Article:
The No. 1 male tennis player in the world Novak Djokovic has been shut down after reportedly issuing a letter to Australian Open tournament director Craig Tiley as the shambolic arrival of overseas participants continues.
On Sunday night, a third plane with a positive COVID-19 test arrived in Melbourne as tennis stars continued to complain about the conditions they face in quarantine.
There are now reportedly 72 players who face a hard 14-day lockdown, unable to leave their hotel rooms.
Spanish tennis website Punto de Break reports Djokovic called for Tiley to support the players who are being forced into quarantine, after originally believing they would be able to leave their rooms for five hours a day to practise and receive treatment.
Journalist Fernando Murciego reports Djokovic’s proposals include:
- Fitness and training material in all rooms
- Decent food for elite athletes, following players taking aim at the meals on offer
- Reduce the days of isolation for players in quarantine and carry out more tests to confirm they are negative
- Permission to visit your coach or physical trainer, as long as both test negative
- Grant both the player and their coach permission to be on the same floor of the hotel
- Move as many players as possible to private houses with a tennis court to facilitate training
ANDREWS REJECTS DJOKER, SETS PLAYERS STRAIGHT
Victorian Premier Dan Andrews set Djokovic straight at a press conference on Monday.
“People are free to provide a list of demands. But the answer is no,” he said. “That was very clearly laid out beforehand. So the notion that there’s been any change, the notion that people weren’t briefed — I think that that argument really has no integrity whatsoever.”
Andrews elaborated on other stars complaining about quarantine, saying: “I know that there’s been a bit of chatter from a number of players about the rules. Well, the rules apply to them as they apply to everybody else, and they were all briefed on that before they came.
“That was the condition on which they came. There’s no special treatment here.
“I’m here not so much to be opining about how in touch with the real world these people are. That’s not my job. My job is to make it very clear. People were told what the rules were (before they got here).
“The arrangements for the tennis are based on public health advice. The advice was, ‘It’s not easy, it has to be done properly’. Despite commentary from players about what they’d like to do ... it’s about what needs to be done.”
Commissioner of COVID Quarantine Victoria, Emma Cassar, bluntly shut down Djokovic’s requests on Monday.
“It’s a firm no from me,” she told Neil Mitchell on 3AW radio, adding there will be no changes to the quarantine restrictions imposed upon players.
Victorian Chief Health Officer Brett Sutton also weighed in, saying he believes one tennis player is among Victoria’s four new COVID-19 cases.
“Victorians have gone through a long lockdown. Victorians have copped this as much as anyone in the world, and it’s for them really to reflect on some of the privileged positions that others might have with respect to how their quarantine plays out,” he said.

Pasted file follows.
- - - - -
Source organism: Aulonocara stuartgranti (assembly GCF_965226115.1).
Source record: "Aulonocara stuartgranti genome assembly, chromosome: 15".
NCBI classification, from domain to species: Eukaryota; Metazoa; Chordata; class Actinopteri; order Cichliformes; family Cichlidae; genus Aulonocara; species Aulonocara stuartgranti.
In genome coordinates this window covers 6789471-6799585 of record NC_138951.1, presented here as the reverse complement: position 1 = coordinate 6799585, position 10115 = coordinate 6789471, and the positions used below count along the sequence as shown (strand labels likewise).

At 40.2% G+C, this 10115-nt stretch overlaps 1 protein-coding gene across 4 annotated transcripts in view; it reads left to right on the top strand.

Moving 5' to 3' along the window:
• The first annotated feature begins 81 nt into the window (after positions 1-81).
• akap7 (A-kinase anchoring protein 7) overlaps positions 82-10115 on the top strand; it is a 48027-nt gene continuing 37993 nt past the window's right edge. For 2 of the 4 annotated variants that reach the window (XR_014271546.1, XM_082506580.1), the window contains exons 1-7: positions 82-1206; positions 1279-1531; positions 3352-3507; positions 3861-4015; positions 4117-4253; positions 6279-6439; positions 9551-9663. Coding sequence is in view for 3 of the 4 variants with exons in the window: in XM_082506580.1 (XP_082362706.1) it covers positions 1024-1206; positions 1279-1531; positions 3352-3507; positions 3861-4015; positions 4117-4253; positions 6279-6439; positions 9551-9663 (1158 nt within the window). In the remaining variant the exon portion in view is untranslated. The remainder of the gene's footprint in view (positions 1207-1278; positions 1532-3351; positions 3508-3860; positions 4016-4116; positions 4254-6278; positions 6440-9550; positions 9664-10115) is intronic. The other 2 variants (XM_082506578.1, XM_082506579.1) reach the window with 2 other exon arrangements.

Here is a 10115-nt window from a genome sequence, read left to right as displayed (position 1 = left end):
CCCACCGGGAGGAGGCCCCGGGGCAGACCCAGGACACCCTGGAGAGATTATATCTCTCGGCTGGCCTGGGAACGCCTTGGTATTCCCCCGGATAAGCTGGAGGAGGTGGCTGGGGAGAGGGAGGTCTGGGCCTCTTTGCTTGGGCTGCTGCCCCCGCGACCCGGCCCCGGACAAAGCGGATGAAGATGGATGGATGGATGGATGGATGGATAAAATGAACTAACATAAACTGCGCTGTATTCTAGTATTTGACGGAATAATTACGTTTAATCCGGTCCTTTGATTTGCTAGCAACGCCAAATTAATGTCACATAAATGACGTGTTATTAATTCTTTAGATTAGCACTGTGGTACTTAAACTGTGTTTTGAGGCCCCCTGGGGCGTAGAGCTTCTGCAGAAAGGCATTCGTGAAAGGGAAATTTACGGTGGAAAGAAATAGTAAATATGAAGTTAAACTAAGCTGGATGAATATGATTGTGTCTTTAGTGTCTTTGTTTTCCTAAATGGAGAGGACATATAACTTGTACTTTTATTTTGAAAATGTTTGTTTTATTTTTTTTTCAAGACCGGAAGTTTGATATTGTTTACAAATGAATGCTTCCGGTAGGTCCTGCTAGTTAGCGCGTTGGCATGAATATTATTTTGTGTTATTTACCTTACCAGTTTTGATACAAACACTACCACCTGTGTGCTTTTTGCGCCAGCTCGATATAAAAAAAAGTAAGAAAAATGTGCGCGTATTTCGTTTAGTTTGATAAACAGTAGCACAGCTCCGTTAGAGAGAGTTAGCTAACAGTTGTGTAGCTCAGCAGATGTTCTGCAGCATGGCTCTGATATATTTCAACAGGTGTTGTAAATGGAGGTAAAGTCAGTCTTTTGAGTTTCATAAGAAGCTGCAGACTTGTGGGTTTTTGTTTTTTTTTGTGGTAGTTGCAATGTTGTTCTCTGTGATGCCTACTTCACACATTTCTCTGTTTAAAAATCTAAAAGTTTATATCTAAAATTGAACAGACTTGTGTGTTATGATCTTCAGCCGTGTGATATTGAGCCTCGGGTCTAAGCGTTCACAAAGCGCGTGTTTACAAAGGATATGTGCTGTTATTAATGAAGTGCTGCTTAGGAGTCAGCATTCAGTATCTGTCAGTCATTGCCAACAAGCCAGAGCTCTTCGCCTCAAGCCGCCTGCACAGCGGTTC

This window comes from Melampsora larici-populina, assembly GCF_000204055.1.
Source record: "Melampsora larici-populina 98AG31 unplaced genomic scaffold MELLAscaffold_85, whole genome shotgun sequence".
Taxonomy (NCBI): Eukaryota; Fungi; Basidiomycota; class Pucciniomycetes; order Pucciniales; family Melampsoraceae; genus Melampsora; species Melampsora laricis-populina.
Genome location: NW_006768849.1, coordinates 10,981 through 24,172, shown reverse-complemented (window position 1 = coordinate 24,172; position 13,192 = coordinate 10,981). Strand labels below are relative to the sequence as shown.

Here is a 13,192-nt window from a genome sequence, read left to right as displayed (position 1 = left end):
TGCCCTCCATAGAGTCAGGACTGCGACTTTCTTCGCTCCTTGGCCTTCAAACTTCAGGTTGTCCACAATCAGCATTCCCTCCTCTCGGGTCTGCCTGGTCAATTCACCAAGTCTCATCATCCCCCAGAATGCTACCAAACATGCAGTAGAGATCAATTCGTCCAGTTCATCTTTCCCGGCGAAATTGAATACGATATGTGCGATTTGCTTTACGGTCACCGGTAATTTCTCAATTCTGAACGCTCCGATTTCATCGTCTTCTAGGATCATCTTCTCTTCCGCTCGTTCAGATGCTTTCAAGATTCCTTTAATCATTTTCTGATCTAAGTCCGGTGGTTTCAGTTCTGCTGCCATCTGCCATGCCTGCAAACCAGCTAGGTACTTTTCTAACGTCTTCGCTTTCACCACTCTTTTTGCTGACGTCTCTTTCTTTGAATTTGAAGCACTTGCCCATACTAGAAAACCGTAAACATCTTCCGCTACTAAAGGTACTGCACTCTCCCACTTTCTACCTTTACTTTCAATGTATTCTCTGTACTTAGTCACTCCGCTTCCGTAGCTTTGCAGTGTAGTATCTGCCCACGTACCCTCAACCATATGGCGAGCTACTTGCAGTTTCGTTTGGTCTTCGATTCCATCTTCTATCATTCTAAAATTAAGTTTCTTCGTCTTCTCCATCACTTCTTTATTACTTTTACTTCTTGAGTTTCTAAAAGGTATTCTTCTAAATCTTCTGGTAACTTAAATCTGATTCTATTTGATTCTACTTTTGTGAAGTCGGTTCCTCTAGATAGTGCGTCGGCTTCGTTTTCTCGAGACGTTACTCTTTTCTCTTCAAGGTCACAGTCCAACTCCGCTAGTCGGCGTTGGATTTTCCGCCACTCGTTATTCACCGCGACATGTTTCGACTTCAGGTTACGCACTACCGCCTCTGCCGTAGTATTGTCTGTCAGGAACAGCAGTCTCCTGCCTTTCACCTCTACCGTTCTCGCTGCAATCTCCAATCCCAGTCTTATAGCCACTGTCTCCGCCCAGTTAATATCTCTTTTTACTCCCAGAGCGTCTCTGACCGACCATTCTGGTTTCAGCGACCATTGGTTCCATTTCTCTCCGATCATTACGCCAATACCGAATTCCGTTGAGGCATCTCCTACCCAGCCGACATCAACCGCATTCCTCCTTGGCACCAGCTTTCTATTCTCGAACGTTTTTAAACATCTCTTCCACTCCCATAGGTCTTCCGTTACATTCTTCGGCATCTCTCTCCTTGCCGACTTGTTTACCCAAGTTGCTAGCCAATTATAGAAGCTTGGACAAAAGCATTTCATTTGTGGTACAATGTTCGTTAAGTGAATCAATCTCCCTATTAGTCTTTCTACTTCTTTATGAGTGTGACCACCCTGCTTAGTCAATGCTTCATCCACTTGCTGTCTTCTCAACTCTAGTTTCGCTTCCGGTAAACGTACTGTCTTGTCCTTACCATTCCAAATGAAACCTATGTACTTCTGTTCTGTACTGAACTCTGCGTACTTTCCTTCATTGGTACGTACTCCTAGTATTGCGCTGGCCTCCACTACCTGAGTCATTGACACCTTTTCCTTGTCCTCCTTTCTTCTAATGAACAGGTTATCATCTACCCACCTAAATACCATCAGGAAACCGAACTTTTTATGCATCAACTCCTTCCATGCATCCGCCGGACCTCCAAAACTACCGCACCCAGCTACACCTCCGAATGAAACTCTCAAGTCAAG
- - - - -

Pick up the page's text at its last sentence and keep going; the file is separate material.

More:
DJOKOVIC’S PROPOSALS MOCKED
Djokovic was the former president of the ATP Player Council but resigned to help set up the PTPA (Professional Tennis Players Association).
As his proposals began to circulate, social media was quick to remind the world that Djokovic had tested positive for COVID-19 in June after organising the Adria Tour, a tennis exhibition series in Serbia and Croatia held without any social distancing measures in place.
It comes a day after Austrian World No. 42 doubles player Philipp Oswald, who is one of the players in hard quarantine, called out Djokovic and other players who landed in Adelaide instead of Melbourne for an exhibition tournament.
Tennisnet.com reported a Q&A where Oswald called out the tournament double standards as it was revealed on January 9 that a curtain-raiser to the summer of tennis called A Day at the Drive was to be held in Adelaide on Friday January 29.
It will feature players including Serena Williams, Rafael Nadal, Dominic Thiem, Simona Halep, Naomi Osaka and Djokovic.
“Conditions are much better in Adelaide,” Oswald said. “First, players were allowed to take a lot more staff with them. Medvedev and Zverev, for example, were only allowed to take two people with them, while Thiem, Nadal and Djokovic each came with 10 people.
“They also have a gym in their hotel. So they don’t have to do their fitness exercises during the five-hour period. You only have the five hours to play tennis. There was a huge discussion and the other players were also upset.
“It was then that Djokovic could understand that and wanted to be in Melbourne like the other players. One day later it was said that everything was already organised for him in Adelaide. It’s not apples and apples here, but apples and pears — and I caught the sour lemon.”
Italian tennis journalist Luca Fiorino reported world No. 3 women’s player Naomi Osaka deleted a photo that caused a stink, with rivals “not very happy for the unequal treatment in relation to big players staying in Adelaide”.
While there have now been three flights with players forced into quarantine in Melbourne, the Australian Open Twitter page wrote on Saturday night that “SA Health has confirmed that there is no one who has an active COVID-19 infection in the entire tennis cohort based in Adelaide. Testing will continue on a daily basis.”
text by Andrew McMurtry, news.com.au